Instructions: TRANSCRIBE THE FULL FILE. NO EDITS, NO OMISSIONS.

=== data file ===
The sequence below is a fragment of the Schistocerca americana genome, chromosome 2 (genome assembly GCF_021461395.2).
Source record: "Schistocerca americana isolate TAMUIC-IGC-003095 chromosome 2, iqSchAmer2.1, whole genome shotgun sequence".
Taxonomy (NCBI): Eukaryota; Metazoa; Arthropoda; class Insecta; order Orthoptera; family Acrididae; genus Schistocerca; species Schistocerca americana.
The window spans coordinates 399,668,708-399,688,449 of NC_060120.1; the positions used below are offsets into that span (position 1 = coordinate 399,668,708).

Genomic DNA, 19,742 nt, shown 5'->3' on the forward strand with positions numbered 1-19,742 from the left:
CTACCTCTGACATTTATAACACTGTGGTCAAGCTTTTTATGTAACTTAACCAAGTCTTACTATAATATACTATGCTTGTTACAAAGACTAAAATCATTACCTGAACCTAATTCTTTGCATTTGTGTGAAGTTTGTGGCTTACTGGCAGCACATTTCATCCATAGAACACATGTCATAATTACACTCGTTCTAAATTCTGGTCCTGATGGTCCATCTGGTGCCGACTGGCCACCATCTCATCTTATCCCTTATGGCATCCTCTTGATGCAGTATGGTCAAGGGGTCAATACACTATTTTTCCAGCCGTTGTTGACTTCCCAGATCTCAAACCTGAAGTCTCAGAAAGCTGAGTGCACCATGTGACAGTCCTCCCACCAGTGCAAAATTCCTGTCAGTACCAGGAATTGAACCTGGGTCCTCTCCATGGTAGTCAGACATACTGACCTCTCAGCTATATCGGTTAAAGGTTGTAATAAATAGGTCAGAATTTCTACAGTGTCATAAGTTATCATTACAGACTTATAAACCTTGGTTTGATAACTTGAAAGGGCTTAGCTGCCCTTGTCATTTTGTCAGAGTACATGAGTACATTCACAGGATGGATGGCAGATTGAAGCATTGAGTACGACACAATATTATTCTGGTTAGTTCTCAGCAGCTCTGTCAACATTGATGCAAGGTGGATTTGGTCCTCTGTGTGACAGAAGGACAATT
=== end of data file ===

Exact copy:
The sequence below is a fragment of the Schistocerca americana genome, chromosome 2 (genome assembly GCF_021461395.2).
Source record: "Schistocerca americana isolate TAMUIC-IGC-003095 chromosome 2, iqSchAmer2.1, whole genome shotgun sequence".
Taxonomy (NCBI): Eukaryota; Metazoa; Arthropoda; class Insecta; order Orthoptera; family Acrididae; genus Schistocerca; species Schistocerca americana.
The window spans coordinates 399,668,708-399,688,449 of NC_060120.1; the positions used below are offsets into that span (position 1 = coordinate 399,668,708).

Genomic DNA, 19,742 nt, shown 5'->3' on the forward strand with positions numbered 1-19,742 from the left:
CTACCTCTGACATTTATAACACTGTGGTCAAGCTTTTTATGTAACTTAACCAAGTCTTACTATAATATACTATGCTTGTTACAAAGACTAAAATCATTACCTGAACCTAATTCTTTGCATTTGTGTGAAGTTTGTGGCTTACTGGCAGCACATTTCATCCATAGAACACATGTCATAATTACACTCGTTCTAAATTCTGGTCCTGATGGTCCATCTGGTGCCGACTGGCCACCATCTCATCTTATCCCTTATGGCATCCTCTTGATGCAGTATGGTCAAGGGGTCAATACACTATTTTTCCAGCCGTTGTTGACTTCCCAGATCTCAAACCTGAAGTCTCAGAAAGCTGAGTGCACCATGTGACAGTCCTCCCACCAGTGCAAAATTCCTGTCAGTACCAGGAATTGAACCTGGGTCCTCTCCATGGTAGTCAGACATACTGACCTCTCAGCTATATCGGTTAAAGGTTGTAATAAATAGGTCAGAATTTCTACAGTGTCATAAGTTATCATTACAGACTTATAAACCTTGGTTTGATAACTTGAAAGGGCTTAGCTGCCCTTGTCATTTTGTCAGAGTACATGAGTACATTCACAGGATGGATGGCAGATTGAAGCATTGAGTACGACACAATATTATTCTGGTTAGTTCTCAGCAGCTCTGTCAACATTGATGCAAGGTGGATTTGGTCCTCTGTGTGACAGAAGGACAATT